She was very firm in her stance.
Catherine the Great was a fierce ruler who was fond of art, excess, and all things new. But, she also had a surprising dedication to the health of her subjects which was unusual for the era. At that time many diseases were endemic and anything form dysentery to cholera to smallpox could take one’s life. It was the latter disease hat ravaged Europe during the 18th century with a 30-40% death rate for the unlucky who contracted the disease. Now a letter about smallpox variolation (an early form of inoculation) from the Russian ruler had sold at auction for a staggering sum.
The letter was sold along with a portrait painting of Catherine for ₤951,000 ($1,073,346) at an auction held by MacDougall’s Arts auction house. According to the listing for the lot the items came from a “distinguished private collection” in Russia.
The painting was created by Dmitry Levitsky, a painter and art teacher who in his lifetime never amassed much fortune. He died in meager circumstances, but despite being born before the Empress, outlived her by nearly 3 decades. It is thought that she never personally posed for him, despite him painting 20 portraits of her. Today he is considered one of the great Russian masters of the era.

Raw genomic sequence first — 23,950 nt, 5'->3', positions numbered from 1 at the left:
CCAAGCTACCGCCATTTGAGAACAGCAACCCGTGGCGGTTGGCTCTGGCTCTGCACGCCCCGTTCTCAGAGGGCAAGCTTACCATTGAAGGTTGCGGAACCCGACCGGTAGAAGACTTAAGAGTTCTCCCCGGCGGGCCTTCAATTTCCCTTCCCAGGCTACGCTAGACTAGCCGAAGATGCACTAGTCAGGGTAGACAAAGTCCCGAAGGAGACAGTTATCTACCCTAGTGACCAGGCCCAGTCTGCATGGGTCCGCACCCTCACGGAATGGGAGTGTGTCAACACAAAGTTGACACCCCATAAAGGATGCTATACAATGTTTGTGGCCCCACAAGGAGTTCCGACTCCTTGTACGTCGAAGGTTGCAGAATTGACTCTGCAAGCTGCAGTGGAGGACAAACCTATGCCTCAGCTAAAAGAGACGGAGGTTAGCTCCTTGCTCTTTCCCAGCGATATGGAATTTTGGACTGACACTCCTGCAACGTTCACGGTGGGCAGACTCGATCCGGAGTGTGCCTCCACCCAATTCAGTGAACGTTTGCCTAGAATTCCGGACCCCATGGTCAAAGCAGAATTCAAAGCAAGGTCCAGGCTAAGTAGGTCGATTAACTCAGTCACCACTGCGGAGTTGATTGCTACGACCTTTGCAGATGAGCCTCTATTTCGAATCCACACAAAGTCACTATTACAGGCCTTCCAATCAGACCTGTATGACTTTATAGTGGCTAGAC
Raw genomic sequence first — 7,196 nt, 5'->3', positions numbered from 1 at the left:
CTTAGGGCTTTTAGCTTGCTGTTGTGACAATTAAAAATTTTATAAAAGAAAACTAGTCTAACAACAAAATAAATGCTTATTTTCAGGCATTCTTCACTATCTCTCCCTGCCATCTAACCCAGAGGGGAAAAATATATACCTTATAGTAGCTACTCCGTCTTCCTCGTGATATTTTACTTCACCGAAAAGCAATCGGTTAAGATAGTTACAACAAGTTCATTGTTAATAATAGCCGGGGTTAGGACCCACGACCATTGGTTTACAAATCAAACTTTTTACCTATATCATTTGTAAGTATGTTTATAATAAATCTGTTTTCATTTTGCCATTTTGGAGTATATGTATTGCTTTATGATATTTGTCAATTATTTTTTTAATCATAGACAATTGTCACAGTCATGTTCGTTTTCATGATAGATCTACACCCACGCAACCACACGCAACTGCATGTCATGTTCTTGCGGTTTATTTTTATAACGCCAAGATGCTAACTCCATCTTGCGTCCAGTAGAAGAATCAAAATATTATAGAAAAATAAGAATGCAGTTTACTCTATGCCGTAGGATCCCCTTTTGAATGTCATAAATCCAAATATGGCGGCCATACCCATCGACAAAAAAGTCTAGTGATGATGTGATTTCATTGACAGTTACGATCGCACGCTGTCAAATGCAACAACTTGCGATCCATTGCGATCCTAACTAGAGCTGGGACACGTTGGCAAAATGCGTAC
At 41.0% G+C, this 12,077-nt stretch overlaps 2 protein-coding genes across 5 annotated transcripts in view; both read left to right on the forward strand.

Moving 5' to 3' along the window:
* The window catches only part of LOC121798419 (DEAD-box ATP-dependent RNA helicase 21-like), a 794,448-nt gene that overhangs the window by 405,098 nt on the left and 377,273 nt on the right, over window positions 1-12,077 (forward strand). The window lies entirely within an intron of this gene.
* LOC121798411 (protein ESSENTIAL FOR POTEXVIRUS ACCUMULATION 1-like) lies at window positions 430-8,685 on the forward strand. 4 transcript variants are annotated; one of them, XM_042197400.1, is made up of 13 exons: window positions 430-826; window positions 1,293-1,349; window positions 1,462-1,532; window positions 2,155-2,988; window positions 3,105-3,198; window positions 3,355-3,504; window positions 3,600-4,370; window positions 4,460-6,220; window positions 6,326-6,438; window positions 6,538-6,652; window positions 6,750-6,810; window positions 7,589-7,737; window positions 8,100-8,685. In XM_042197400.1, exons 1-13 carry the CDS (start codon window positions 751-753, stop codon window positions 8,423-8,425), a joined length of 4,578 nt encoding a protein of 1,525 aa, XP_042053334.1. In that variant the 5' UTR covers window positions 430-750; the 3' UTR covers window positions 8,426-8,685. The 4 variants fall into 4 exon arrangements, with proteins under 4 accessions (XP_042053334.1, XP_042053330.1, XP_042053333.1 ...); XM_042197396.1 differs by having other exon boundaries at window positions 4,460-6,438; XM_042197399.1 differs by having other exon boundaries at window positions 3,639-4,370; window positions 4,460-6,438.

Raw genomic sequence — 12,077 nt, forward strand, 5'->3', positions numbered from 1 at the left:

This portrait shows the Empress wearing a teal sash in silk moire and a russet cape with ermine trim. A slight smile is shown on her face, something many portraits of her lacked.
The letter is one in which the Empress discusses the importance of variolation with Count Piotr Aleksandrovich Tolstoy, a general, governor, and diplomat. At the time this method was the most advanced form of inoculation. Patients would have blood or pus from a smallpox-infected person given to them via cuts in their arms. Then ideally the patient would develop a milder form of smallpox. But, some would develop a full blown case of the pox, while others no doubt succumbed to sepsis. It was not a zero-risk procedure and around 2% of the people who were inoculated this way died.
Despite this risk Catherine underwent the procedure herself in 1768 from Dr. Thomas Dimsdale. She made a full recovery and gave him the title of baron that came with a pension. Soon after she wrote to her British ambassador that those who didn’t get the variolation would risk catching the disease the normal way and hence would not be “fashionable”.
The Russian people, however, still feared the procedure and it was shunned. Her letter to Tolstoy in 1787 implored him to use his influence and power to get provincial territories in what is now Ukraine to embrace the variolation techniques in use at the time. She charged that it was, in fact, one of his main duties to do so. She wrote to him that “such inoculation should be common everywhere”.
It was in 1796, the same year that Catherine died, that the British physician, Dr. Edward Jenner, began inoculating test subjects with cowpox (Variolae vaccinae from which we get the word vaccine), a disease that is contained to the skin.